My Dad and I breed autochthonous cattle, ‘Maronesa’, on 150 ha of private land and 400 ha of common lands. We are slowly transforming the bush-covered area into pasture. Maronesa eat grass, but also some bushes with fresh growth. Grazing common lands reduces wildfire impact and ‘cleans’ the mountains in an economically viable way. We care deeply about animal welfare. I’m a member of ‘Terra Maronesa’, which encourages circular economy, local products, improves farmers’ income and incentivises Maronesa cattle farmers’ use of common land. I graduated in management and, besides farming, I teach short courses. It’s hard to have a Sunday off or a holiday.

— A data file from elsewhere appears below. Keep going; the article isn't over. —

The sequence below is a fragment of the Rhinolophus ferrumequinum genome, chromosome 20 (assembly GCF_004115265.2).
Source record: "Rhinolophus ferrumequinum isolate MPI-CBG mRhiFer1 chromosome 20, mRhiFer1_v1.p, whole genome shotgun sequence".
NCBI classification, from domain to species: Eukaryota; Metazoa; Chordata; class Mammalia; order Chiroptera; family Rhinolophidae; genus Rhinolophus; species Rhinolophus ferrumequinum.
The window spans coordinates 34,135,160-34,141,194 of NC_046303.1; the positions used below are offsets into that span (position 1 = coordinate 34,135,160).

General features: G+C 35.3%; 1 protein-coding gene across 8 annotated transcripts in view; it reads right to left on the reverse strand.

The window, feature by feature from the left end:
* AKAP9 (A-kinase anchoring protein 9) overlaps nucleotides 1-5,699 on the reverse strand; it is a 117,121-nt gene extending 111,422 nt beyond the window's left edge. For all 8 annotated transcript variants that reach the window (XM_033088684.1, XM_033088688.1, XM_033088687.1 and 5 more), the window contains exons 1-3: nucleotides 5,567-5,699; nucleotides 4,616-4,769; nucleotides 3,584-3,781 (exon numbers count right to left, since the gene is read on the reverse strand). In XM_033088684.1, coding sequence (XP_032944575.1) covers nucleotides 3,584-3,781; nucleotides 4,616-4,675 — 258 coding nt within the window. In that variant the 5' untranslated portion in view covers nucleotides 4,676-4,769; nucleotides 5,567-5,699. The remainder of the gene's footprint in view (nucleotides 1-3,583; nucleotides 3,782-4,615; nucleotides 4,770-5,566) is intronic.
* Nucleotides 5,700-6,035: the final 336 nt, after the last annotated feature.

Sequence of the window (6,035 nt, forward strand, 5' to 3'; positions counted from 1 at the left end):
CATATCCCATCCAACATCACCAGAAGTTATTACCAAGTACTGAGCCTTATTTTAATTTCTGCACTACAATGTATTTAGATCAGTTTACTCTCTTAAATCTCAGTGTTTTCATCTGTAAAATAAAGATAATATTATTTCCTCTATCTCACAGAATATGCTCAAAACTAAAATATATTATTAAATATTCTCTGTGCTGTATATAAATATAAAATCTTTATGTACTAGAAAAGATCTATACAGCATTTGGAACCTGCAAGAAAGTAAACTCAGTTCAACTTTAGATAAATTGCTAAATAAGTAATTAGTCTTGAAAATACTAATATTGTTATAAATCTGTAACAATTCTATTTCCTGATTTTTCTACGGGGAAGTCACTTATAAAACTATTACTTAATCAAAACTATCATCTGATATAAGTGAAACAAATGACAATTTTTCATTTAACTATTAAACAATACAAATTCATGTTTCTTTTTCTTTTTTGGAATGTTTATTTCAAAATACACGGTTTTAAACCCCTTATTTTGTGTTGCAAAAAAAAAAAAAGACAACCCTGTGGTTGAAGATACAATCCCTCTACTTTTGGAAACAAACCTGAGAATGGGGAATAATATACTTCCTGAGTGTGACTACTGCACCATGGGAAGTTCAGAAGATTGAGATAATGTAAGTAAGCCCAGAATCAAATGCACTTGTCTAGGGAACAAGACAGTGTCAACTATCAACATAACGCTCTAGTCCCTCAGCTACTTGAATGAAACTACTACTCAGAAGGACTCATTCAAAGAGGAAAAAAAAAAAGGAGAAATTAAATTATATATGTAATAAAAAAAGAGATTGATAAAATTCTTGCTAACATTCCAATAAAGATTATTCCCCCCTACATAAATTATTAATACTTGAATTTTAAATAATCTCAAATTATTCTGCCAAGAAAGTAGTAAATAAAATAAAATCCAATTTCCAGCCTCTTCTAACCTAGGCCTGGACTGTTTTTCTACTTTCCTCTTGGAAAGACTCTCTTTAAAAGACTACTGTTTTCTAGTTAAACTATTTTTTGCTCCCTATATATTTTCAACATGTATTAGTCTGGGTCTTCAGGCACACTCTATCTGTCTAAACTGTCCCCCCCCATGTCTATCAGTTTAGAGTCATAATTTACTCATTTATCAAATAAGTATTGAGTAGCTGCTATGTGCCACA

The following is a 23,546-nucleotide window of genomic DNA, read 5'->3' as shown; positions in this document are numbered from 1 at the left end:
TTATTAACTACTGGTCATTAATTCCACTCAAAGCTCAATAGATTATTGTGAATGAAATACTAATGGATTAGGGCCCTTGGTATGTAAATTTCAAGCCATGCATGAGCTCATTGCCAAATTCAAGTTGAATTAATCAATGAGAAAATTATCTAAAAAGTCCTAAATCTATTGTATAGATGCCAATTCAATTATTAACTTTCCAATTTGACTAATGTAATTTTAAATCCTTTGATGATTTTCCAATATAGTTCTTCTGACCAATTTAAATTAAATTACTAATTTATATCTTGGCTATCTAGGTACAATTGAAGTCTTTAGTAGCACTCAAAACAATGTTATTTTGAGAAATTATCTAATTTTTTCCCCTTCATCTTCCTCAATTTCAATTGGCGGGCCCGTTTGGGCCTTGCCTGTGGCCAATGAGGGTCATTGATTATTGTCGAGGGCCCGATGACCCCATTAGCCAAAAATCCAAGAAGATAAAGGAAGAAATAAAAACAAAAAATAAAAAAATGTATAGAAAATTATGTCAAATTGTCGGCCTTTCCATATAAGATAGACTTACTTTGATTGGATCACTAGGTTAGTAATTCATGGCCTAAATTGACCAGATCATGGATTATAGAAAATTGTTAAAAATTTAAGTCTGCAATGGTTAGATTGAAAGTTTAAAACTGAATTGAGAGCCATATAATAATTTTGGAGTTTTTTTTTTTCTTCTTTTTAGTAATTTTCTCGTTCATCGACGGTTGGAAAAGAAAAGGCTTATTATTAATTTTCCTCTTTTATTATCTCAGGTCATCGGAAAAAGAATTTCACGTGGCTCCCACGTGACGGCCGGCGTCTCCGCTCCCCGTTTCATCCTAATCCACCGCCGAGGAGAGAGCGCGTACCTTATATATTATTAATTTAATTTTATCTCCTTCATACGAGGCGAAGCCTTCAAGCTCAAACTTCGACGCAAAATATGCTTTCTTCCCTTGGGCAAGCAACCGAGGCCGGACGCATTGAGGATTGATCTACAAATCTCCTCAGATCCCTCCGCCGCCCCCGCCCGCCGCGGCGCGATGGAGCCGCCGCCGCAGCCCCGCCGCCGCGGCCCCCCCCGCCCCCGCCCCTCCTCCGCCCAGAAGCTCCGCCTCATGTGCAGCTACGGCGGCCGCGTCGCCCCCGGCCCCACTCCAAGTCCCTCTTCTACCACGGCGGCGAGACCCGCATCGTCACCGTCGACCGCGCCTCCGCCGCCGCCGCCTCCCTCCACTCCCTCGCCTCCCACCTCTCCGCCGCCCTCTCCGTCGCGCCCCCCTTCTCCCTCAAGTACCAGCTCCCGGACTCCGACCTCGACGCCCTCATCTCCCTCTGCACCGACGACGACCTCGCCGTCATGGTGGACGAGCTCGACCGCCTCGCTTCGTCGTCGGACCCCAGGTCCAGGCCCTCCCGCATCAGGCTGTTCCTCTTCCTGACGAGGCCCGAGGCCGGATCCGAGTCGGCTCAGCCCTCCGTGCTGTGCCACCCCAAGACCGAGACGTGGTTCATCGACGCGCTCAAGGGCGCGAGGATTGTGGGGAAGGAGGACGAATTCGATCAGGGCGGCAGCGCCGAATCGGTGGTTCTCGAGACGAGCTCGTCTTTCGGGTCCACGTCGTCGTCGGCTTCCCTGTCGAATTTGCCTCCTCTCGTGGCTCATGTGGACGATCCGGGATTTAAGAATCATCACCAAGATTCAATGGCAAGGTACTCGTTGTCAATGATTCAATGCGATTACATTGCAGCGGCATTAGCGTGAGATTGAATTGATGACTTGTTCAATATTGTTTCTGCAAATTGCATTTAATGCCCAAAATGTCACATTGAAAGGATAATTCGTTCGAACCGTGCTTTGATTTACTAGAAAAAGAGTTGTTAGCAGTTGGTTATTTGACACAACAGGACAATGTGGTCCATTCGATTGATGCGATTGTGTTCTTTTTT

The biggest challenge I’m facing is regulation and legal paperwork. Most farmers in my region are over the age of 60 and have tiny farms (5 Maronesa cows). It’s hard to access enough land for a sustainable farm. In Portugal to access 20 ha, someone would likely have to buy or rent 20 different lands, with 10 different owners. One opportunity I see is using land that has been abandoned.
I think cooperation is essential for the future of farming: sharing knowledge, visions, problems, concerns, helps us see things in different ways.